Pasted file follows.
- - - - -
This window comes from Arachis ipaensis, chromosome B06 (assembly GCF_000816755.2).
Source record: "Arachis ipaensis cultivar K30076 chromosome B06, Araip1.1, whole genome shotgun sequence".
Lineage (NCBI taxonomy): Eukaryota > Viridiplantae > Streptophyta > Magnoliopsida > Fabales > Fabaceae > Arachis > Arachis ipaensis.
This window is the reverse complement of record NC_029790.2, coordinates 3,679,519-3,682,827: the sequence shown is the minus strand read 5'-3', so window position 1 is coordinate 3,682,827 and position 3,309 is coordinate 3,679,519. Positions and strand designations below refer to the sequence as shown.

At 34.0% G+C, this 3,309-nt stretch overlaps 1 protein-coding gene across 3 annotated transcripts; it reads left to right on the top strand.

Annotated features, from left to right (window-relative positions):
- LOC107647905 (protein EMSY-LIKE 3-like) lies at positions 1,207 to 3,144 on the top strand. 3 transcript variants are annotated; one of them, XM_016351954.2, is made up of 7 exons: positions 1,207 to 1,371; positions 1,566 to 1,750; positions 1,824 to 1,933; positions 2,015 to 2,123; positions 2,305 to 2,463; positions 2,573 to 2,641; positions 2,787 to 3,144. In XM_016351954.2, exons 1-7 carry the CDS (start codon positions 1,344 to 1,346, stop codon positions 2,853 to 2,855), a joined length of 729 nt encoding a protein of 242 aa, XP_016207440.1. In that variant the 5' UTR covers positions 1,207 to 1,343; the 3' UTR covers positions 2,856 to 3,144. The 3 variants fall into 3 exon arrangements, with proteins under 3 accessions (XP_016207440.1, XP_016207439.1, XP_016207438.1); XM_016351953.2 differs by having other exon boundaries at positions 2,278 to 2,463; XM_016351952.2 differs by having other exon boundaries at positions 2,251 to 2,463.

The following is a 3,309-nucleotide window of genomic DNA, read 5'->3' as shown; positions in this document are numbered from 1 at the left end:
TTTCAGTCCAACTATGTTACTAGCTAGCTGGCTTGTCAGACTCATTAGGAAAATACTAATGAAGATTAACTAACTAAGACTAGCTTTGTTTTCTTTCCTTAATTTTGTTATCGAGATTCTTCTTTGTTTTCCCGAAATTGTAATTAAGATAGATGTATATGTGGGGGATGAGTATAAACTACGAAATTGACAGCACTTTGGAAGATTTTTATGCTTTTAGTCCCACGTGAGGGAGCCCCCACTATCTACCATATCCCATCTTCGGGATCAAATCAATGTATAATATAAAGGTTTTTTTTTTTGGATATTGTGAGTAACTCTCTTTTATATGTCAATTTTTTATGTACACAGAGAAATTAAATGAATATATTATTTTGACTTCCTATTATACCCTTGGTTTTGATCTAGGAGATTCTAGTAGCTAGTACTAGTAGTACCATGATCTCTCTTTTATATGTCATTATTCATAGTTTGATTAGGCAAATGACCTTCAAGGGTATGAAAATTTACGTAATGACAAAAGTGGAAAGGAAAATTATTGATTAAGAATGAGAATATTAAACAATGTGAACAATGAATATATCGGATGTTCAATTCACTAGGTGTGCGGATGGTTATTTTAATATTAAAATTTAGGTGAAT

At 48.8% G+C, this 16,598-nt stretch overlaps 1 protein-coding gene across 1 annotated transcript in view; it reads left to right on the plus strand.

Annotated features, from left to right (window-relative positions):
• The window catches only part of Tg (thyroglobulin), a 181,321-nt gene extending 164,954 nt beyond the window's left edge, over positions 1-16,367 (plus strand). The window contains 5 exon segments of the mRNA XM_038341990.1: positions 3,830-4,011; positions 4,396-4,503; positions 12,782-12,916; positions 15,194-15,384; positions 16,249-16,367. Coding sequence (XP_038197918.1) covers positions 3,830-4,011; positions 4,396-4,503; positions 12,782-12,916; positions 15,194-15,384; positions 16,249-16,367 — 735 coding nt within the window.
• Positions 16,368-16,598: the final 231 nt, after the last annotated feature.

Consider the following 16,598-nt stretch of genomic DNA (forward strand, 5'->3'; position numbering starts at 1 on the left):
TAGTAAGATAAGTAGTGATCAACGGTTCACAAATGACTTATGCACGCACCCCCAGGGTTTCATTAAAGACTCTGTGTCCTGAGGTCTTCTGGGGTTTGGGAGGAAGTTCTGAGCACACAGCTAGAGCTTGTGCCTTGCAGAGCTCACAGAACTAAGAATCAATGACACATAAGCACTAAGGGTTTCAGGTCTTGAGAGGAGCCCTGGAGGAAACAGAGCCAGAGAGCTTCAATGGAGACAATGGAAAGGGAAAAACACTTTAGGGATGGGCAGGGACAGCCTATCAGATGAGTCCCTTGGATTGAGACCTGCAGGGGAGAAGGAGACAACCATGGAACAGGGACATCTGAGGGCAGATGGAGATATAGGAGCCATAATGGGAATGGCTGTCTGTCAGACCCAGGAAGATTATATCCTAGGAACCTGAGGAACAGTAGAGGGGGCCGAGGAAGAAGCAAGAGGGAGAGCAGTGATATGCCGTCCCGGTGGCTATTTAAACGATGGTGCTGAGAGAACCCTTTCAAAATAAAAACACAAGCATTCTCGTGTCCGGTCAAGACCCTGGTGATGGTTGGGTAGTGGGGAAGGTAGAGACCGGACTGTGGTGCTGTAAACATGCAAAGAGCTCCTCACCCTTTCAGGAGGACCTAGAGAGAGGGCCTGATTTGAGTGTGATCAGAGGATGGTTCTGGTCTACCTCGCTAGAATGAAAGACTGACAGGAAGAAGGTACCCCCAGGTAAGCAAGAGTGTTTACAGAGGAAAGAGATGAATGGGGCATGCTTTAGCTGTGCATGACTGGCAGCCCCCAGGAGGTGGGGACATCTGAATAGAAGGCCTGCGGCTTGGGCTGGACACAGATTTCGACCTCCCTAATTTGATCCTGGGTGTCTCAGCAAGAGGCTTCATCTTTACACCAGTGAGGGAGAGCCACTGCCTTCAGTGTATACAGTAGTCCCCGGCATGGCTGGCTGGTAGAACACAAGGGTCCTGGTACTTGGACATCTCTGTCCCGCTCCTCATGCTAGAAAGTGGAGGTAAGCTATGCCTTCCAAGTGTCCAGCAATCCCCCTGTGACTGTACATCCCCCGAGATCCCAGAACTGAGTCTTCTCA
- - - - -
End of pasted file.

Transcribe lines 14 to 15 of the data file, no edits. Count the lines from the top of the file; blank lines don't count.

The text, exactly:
Consider the following 16,598-nt stretch of genomic DNA (forward strand, 5'->3'; position numbering starts at 1 on the left):
TAGTAAGATAAGTAGTGATCAACGGTTCACAAATGACTTATGCACGCACCCCCAGGGTTTCATTAAAGACTCTGTGTCCTGAGGTCTTCTGGGGTTTGGGAGGAAGTTCTGAGCACACAGCTAGAGCTTGTGCCTTGCAGAGCTCACAGAACTAAGAATCAATGACACATAAGCACTAAGGGTTTCAGGTCTTGAGAGGAGCCCTGGAGGAAACAGAGCCAGAGAGCTTCAATGGAGACAATGGAAAGGGAAAAACACTTTAGGGATGGGCAGGGACAGCCTATCAGATGAGTCCCTTGGATTGAGACCTGCAGGGGAGAAGGAGACAACCATGGAACAGGGACATCTGAGGGCAGATGGAGATATAGGAGCCATAATGGGAATGGCTGTCTGTCAGACCCAGGAAGATTATATCCTAGGAACCTGAGGAACAGTAGAGGGGGCCGAGGAAGAAGCAAGAGGGAGAGCAGTGATATGCCGTCCCGGTGGCTATTTAAACGATGGTGCTGAGAGAACCCTTTCAAAATAAAAACACAAGCATTCTCGTGTCCGGTCAAGACCCTGGTGATGGTTGGGTAGTGGGGAAGGTAGAGACCGGACTGTGGTGCTGTAAACATGCAAAGAGCTCCTCACCCTTTCAGGAGGACCTAGAGAGAGGGCCTGATTTGAGTGTGATCAGAGGATGGTTCTGGTCTACCTCGCTAGAATGAAAGACTGACAGGAAGAAGGTACCCCCAGGTAAGCAAGAGTGTTTACAGAGGAAAGAGATGAATGGGGCATGCTTTAGCTGTGCATGACTGGCAGCCCCCAGGAGGTGGGGACATCTGAATAGAAGGCCTGCGGCTTGGGCTGGACACAGATTTCGACCTCCCTAATTTGATCCTGGGTGTCTCAGCAAGAGGCTTCATCTTTACACCAGTGAGGGAGAGCCACTGCCTTCAGTGTATACAGTAGTCCCCGGCATGGCTGGCTGGTAGAACACAAGGGTCCTGGTACTTGGACATCTCTGTCCCGCTCCTCATGCTAGAAAGTGGAGGTAAGCTATGCCTTCCAAGTGTCCAGCAATCCCCCTGTGACTGTACATCCCCCGAGATCCCAGAACTGAGTCTTCTCA